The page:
This month, the UK Supreme Court has issued its decision in the case of Vestergaard Frandsen A/S v Bestnet Europe Limited, balancing the significance of intellectual property rights with those of former employees to compete with their former employers. The Supreme Court decided that there can be no liability for misuse of confidential information unless and until that information has been acquired, together with reasonable knowledge of its confidentiality.
This case involves an ex-employee and a former consultant of Vestergaard that decided to set up a rival company. The ex-employee, Mrs. Sig, had an employment contract forbidding her to use confidential information of Vestergaard even after she left her employment there. Dr Skovmand, the former consultant, had no such contract but obtained the confidential information from Vestergaard. Dr Skovmannd used the confidential information to make a competing product, but there was no evidence that Mrs. Sig knew that he had obtained the information from Vestergaard in breach of confidence.
Vestergaard’s main complaint was that the Respondents’ product was developed using their confidential information. Vestergaard’s appeal is against the Court of Appeal’s reversal of a decision by Arnold J that Mrs. Trine Sig, their ex-employee, was liable for misuse of their trade secrets after she ceased her employment with them.
Vestergaard’s contention that Mrs. Sig is liable for breach of confidence was based on: her employment contract; secondly, on the basis that she was party to a common design which involved Vestergaard’s trade secrets being misused; thirdly, for being party to the breach of confidence. The Supreme Court found that each of these three arguments must fail. Mrs. Sig did not herself ever acquire the confidential information in question, whether during the time of her employment with Vestergaard or afterwards. Also, until some point during the currency of the proceedings, Mrs. Sig was unaware that the product had been developed using Vestergaard’s trade secrets. Meaning, Mrs. Sig, was not liable for breach of confidence as she did not know, and there was no reason why she ought to have known, that what she was doing amounted to misuse of confidential information.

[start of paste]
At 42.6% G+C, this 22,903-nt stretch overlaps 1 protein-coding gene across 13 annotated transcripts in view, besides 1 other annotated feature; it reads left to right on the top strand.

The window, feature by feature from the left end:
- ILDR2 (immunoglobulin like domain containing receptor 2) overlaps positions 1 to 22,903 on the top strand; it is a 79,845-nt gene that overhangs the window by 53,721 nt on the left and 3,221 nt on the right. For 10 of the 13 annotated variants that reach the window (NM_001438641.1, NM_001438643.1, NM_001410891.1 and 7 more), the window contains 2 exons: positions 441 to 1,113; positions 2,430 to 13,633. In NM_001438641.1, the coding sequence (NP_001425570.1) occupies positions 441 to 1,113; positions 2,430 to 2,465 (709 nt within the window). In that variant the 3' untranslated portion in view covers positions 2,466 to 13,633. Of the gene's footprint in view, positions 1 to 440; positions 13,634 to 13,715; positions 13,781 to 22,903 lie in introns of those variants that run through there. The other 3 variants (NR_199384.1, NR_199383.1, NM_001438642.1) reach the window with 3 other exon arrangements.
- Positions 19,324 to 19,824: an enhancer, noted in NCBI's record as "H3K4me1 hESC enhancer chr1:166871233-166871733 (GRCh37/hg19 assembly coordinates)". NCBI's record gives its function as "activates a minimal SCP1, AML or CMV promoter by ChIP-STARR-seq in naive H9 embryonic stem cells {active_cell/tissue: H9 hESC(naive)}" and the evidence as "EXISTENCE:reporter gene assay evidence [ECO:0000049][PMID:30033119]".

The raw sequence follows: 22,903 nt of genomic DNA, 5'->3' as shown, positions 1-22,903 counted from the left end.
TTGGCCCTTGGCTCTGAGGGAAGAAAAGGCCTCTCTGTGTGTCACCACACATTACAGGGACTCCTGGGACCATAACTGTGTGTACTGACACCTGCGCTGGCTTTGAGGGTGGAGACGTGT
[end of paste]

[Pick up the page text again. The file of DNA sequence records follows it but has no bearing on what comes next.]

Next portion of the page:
As for Vestergaard claim that Mrs. Sig had “blind-eye knowledge” of the use of the trade secrets, the court found that since there was no evidence that Mrs. Sig had been dishonest, merely taking a risk was not sufficient to establish secondary liability. Vestergaard’s main argument was that Mrs. Sig was liable on the basis of common design was also rejected as Mrs. Sig lacked the necessary knowledge. Meaning, so that an employee be party to a common design, he/she must share with the other parties each of the “features of the design which make it wrongful”. As for the claim for Contractual liability, the terms of the contract were of no assistance. The court found that Mrs. Sig neither knew the trade secrets nor that they were being misused, which is inconsistent with the contract’s express terms; therefore there could be no liability.
The protection of intellectual property, including trade secrets, is one of the vital contributions of the law to research and development in the commercial world. Nevertheless, the law and should not discourage attempts to competition made by former employees by imposing unfair potential difficulties. If the UK Supreme Court’s decision was any different, it would have amounted to imposing strict liability for breach of confidence. Unlike patent infringement, which is a strict liability tort, so that an employer would be able to take action against a former employee for misusing trade secrets, where there is no express contractual term, there must be an ability to show dishonesty or at least knowledge that the information in dispute is confidential.